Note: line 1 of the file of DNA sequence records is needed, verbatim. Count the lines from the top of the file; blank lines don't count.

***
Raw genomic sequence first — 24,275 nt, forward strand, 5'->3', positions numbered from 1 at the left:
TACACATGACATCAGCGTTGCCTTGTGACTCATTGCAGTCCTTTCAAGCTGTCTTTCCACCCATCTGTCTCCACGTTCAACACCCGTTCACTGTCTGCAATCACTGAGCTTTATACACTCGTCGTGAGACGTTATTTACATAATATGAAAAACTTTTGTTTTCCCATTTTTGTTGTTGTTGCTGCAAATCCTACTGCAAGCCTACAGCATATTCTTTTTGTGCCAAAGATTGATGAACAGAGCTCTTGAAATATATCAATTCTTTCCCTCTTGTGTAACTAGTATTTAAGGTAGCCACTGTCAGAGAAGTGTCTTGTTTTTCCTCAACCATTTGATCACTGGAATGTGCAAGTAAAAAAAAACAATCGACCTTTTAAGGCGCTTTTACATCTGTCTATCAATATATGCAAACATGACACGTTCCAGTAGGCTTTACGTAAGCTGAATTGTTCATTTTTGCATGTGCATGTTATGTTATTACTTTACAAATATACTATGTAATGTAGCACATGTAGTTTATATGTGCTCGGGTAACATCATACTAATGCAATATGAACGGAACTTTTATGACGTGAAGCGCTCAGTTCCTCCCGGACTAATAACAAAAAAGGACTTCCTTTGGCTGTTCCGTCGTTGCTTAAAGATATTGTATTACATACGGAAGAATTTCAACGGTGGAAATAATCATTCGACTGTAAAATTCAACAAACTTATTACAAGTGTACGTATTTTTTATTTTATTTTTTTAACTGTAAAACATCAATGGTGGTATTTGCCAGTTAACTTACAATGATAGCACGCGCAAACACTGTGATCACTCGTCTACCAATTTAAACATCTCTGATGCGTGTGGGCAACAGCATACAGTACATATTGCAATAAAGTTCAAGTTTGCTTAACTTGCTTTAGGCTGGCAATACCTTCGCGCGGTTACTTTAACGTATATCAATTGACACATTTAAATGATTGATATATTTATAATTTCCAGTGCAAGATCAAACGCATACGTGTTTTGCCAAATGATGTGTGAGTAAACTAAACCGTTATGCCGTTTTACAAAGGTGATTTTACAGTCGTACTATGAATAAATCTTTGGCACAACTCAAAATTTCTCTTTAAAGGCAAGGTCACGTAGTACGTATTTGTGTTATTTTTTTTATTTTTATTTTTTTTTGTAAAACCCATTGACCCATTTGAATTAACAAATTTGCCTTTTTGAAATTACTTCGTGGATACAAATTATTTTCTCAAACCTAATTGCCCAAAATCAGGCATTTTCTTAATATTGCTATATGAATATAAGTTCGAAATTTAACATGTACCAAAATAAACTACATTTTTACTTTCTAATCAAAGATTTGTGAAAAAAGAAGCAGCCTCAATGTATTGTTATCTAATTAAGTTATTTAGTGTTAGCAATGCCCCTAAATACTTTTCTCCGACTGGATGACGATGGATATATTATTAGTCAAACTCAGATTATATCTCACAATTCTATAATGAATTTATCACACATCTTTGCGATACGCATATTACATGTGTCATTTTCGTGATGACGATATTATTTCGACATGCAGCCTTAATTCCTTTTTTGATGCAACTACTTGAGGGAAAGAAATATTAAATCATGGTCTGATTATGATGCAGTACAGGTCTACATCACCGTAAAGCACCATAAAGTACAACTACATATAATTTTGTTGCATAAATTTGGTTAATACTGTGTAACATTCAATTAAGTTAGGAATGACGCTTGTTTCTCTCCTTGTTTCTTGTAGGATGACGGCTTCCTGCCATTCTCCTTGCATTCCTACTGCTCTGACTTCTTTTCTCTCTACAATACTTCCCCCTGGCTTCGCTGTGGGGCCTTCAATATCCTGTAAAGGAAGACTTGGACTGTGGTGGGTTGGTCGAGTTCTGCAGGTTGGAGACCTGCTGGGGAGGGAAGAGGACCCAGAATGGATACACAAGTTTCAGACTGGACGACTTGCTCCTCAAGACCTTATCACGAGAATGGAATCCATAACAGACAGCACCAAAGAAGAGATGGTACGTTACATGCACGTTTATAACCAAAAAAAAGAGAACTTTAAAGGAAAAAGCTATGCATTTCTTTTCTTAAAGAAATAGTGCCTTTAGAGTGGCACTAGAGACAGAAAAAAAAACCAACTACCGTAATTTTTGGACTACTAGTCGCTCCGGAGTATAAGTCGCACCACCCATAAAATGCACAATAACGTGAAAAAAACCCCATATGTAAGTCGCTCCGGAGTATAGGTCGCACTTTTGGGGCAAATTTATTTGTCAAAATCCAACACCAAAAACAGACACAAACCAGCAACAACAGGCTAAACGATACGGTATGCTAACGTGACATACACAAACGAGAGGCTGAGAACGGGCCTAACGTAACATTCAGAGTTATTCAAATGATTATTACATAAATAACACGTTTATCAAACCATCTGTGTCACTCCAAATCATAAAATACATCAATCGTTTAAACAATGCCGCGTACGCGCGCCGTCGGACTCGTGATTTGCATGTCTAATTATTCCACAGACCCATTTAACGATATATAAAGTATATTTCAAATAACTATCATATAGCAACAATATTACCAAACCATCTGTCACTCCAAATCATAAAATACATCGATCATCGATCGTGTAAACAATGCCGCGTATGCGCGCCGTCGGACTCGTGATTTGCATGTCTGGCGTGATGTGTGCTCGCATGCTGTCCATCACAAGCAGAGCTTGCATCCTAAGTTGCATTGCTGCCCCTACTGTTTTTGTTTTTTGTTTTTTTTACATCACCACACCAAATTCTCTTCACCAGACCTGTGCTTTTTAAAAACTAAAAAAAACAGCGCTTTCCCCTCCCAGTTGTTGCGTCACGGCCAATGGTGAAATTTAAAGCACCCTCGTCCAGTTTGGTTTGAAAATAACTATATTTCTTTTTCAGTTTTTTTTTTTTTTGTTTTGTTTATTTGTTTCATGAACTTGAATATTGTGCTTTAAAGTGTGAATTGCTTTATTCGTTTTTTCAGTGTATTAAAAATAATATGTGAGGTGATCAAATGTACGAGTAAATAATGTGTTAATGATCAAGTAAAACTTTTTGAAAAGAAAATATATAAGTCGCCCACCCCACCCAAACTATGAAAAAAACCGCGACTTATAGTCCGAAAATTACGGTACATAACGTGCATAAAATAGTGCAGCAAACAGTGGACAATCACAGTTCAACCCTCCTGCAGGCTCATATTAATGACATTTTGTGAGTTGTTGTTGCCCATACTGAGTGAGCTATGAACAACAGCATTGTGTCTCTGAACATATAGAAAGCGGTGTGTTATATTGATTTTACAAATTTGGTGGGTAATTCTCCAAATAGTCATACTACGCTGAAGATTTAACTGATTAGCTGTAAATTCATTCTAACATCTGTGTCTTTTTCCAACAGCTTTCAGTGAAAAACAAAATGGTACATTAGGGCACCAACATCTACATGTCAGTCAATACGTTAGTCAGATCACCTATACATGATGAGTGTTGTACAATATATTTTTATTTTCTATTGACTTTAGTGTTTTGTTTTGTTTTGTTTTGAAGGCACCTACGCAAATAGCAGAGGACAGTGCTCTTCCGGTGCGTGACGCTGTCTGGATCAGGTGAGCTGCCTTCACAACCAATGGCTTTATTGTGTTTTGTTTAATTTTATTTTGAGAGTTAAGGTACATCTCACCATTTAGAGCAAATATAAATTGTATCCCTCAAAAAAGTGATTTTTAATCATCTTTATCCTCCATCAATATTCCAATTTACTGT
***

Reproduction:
Raw genomic sequence first — 24,275 nt, forward strand, 5'->3', positions numbered from 1 at the left: